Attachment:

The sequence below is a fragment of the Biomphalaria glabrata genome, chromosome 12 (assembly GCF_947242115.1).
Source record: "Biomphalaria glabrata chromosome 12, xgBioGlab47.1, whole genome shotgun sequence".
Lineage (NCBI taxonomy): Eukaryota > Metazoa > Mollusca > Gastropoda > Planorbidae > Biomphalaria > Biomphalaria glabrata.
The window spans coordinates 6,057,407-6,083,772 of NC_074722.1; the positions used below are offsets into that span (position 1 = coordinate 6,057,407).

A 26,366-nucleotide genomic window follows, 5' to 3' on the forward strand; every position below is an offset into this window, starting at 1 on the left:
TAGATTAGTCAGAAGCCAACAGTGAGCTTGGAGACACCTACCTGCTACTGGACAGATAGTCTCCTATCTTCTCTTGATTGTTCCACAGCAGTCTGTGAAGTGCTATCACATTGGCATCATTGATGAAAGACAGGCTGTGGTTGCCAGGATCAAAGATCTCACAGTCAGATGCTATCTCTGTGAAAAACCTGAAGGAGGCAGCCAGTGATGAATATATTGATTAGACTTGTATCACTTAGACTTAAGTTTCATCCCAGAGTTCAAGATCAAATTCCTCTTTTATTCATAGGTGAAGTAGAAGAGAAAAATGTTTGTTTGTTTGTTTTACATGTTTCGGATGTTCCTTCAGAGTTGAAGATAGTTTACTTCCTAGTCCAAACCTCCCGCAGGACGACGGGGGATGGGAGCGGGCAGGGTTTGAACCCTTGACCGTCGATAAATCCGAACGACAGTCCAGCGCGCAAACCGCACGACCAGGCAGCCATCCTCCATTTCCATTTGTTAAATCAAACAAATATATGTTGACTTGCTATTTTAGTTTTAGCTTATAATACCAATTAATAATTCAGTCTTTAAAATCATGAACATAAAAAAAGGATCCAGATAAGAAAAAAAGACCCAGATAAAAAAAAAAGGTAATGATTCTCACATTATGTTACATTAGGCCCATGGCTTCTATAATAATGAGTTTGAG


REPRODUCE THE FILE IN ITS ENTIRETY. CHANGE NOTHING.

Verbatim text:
The sequence below is a fragment of the Biomphalaria glabrata genome, chromosome 12 (assembly GCF_947242115.1).
Source record: "Biomphalaria glabrata chromosome 12, xgBioGlab47.1, whole genome shotgun sequence".
Lineage (NCBI taxonomy): Eukaryota > Metazoa > Mollusca > Gastropoda > Planorbidae > Biomphalaria > Biomphalaria glabrata.
The window spans coordinates 6,057,407-6,083,772 of NC_074722.1; the positions used below are offsets into that span (position 1 = coordinate 6,057,407).

A 26,366-nucleotide genomic window follows, 5' to 3' on the forward strand; every position below is an offset into this window, starting at 1 on the left:
TAGATTAGTCAGAAGCCAACAGTGAGCTTGGAGACACCTACCTGCTACTGGACAGATAGTCTCCTATCTTCTCTTGATTGTTCCACAGCAGTCTGTGAAGTGCTATCACATTGGCATCATTGATGAAAGACAGGCTGTGGTTGCCAGGATCAAAGATCTCACAGTCAGATGCTATCTCTGTGAAAAACCTGAAGGAGGCAGCCAGTGATGAATATATTGATTAGACTTGTATCACTTAGACTTAAGTTTCATCCCAGAGTTCAAGATCAAATTCCTCTTTTATTCATAGGTGAAGTAGAAGAGAAAAATGTTTGTTTGTTTGTTTTACATGTTTCGGATGTTCCTTCAGAGTTGAAGATAGTTTACTTCCTAGTCCAAACCTCCCGCAGGACGACGGGGGATGGGAGCGGGCAGGGTTTGAACCCTTGACCGTCGATAAATCCGAACGACAGTCCAGCGCGCAAACCGCACGACCAGGCAGCCATCCTCCATTTCCATTTGTTAAATCAAACAAATATATGTTGACTTGCTATTTTAGTTTTAGCTTATAATACCAATTAATAATTCAGTCTTTAAAATCATGAACATAAAAAAAGGATCCAGATAAGAAAAAAAGACCCAGATAAAAAAAAAAGGTAATGATTCTCACATTATGTTACATTAGGCCCATGGCTTCTATAATAATGAGTTTGAG